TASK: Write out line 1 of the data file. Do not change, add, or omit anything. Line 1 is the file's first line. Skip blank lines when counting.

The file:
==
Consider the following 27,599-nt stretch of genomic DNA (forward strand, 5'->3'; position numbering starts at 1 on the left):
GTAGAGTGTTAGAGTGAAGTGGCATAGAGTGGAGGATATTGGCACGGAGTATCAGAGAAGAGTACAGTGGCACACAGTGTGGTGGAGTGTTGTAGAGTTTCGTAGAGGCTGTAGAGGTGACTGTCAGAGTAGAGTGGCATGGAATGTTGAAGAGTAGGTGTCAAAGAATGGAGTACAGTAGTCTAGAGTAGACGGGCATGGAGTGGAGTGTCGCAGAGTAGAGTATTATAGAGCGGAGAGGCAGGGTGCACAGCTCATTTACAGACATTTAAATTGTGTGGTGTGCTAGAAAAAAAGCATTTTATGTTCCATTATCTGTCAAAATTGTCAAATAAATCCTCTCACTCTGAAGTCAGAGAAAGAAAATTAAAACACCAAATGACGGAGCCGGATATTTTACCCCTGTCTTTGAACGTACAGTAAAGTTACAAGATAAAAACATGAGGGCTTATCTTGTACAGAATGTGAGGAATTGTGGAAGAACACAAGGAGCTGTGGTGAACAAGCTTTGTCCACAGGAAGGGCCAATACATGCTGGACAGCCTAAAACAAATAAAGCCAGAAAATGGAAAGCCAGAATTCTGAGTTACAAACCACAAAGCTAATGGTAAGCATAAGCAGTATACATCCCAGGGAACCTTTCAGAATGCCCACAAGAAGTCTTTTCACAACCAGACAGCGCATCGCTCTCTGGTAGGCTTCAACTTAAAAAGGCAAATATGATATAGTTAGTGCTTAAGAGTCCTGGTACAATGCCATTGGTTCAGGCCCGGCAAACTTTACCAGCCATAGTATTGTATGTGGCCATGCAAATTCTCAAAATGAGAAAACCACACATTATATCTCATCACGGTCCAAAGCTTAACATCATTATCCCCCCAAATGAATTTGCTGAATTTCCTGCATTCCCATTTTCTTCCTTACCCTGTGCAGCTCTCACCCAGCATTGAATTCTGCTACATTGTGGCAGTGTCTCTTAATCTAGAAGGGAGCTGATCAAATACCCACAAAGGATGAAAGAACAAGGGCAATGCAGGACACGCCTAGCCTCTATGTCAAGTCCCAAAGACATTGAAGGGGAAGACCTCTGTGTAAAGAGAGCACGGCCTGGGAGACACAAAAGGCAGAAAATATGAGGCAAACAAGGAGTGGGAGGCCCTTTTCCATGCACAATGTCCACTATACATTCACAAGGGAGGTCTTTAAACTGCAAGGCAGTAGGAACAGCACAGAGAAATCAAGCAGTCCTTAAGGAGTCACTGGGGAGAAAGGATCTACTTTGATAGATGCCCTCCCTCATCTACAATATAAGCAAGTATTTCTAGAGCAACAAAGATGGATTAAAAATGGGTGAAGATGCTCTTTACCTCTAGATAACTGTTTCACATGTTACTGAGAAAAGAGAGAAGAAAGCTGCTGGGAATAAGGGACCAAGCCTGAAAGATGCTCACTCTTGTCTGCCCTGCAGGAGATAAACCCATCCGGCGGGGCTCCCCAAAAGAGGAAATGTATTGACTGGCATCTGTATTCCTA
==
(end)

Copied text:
Consider the following 27,599-nt stretch of genomic DNA (forward strand, 5'->3'; position numbering starts at 1 on the left):